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The Role of Motivational Interviewing in Addiction Treatment

In addiction treatment, therapists tap into various counseling methods to help those in recovery resolve their core problems and change their behaviors. A popular short-term therapy method that can help people find the internal drive they need to reconsider their actions is motivational interviewing. 

What is Motivational Interviewing?

William Miller and Stephen Rollnick, the founders of motivational interviewing (MI), believed that it was a collaborative, client-centered, or person-centered approach to strengthening motivation in a counseling setting. To better understand what motivational interviewing stands for, you must look at its core principles:

  • A guiding style of communication includes “following” (good listening) and “directing” (giving information and advice).
  • Designed to empower people to change by drawing out their meaning, importance, and willingness to change.
  • A respectful and curious way of being with people facilitating the natural process of change, honoring the patient’s autonomy. 

When Is It Used?

Motivational interviewing can help in many situations, including addiction and the management of physical health conditions like asthma, diabetes, and heart disease. The idea is that by incorporating this form of counseling, people can find the motivation they need to start making healthier choices. It can also help those struggling with anger management issues or hostile behaviors. In addition, it could help with behavioral addictions, including gambling problems, sex addiction, shopping addiction, and more.

How Motivational Interviewing Works for Addiction Treatment

This form of therapy evolved from Carl Roger’s person-centered approach to counseling. For Miller and Rollnick, the idea is not to force anyone into wanting to change. Instead, it’s about helping who is committed to change find the motivation they need to make it happen. 

It’s a twofold process that requires patience and some level of self-awareness to be effective.

First, the goal is to boost someone’s motivation. Secondly, it’s all about that person committing to change. Instead of stating a need or desire for change, motivational interviewing has shown that expressing this commitment aloud improves a patient’s ability to make those changes. 

In short, in this form of counseling, the role of the therapist is more about listening than intervening. For addiction treatment, motivational interviewing is followed up with other interventions, including cognitive-behavioral therapy, support groups, and stress management. 

What to Expect from Treatment

The core principles of motivational interviewing rely on compassion, partnership, evocation, and acceptance. Expect your therapist to use open-ended questions, affirmations, reflections, express empathy, and use the language of change. Those are some of the core elements of this counseling process that differs from other styles.


One of the fundamental processes of motivational interviewing. The purpose of this therapy is to establish a productive working relationship between the patient and therapist. Engagement with the client happens through reflective listening to understand the patient’s perspective while at the same time, affirming the patient’s strengths and supporting their autonomy.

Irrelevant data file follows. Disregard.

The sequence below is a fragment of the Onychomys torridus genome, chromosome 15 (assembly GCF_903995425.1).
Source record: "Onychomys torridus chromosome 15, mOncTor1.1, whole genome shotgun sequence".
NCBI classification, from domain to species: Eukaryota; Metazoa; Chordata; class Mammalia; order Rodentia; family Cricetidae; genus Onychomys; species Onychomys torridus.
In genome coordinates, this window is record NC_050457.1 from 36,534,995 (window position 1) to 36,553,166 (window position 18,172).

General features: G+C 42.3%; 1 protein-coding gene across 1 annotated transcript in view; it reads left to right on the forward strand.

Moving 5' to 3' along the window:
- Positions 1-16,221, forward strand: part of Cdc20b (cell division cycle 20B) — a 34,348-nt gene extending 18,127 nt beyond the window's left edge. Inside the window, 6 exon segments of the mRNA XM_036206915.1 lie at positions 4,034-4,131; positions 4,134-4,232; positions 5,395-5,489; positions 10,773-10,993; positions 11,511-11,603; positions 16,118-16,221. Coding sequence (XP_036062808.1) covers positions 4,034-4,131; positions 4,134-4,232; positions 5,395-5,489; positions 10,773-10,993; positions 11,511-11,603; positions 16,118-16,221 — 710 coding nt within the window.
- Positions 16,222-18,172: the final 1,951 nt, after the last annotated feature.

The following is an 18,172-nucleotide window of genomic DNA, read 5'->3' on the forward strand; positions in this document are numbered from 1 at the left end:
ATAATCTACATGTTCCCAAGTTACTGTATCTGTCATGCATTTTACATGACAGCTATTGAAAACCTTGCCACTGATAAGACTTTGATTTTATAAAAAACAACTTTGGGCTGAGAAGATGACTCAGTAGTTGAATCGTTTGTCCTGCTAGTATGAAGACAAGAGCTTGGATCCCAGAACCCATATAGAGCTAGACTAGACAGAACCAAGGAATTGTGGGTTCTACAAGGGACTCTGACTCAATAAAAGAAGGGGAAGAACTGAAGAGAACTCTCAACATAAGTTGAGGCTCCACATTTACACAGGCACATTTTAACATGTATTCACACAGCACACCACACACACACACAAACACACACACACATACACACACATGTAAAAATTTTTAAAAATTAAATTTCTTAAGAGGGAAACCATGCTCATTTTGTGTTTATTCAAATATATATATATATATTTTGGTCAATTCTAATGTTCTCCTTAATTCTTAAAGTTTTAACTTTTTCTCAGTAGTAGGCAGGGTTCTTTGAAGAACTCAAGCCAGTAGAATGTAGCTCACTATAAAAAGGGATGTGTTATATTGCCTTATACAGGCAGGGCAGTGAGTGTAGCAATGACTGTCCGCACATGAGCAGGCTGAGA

Moreover, the next process is focusing on the topics. At this stage, both the patient and therapist agree on a shared purpose. This is a vital portion of the treatment as it grants the therapist permission to move into a more directional conversational tone that focuses on change.


Furthermore, at this stage, the therapist focuses on helping the patient create their “why” of change using their ideas and motivations. Ambivalence is normalized and explored without judgment, thus resolving it. The language of change used at this stage requires expertise, compassion, and understanding. This stage is about building confidence in their ability to change.


Finally, both patient and therapist focus on the “how” of change. Here, the therapist supports the patient in consolidating their commitment to change and developing a plan based on their insights and expertise. While this process is not a must, it can be the key to sustaining long-term recovery for those in addiction treatment.

Where to Find a Motivational Interviewing Therapist

When considering motivational interviewing, make sure you look for a licensed mental health professional with insight into this counseling style. Above all, it’s essential to find someone with both formal training and field experience. Most addiction treatment centers will have therapists on staff trained in different counseling techniques. Ask about the possibility of incorporating motivational interviewing into your treatment plan. 

Getting Help for Addiction

To sum up, motivational interviewing can be very helpful when combined with therapies like CBT, REBT, and other approaches. Findings show that this form of counseling can help people engage in their treatment, build consistency, and continue practicing healthy habits after treatment. 

If you or someone you know is struggling with substance abuse, please seek help today. At Lighthouse Recovery Institute, our rehab programs incorporate various styles of evidence-based therapy to help you navigate the ins and outs of your addiction and find long-term recovery. 

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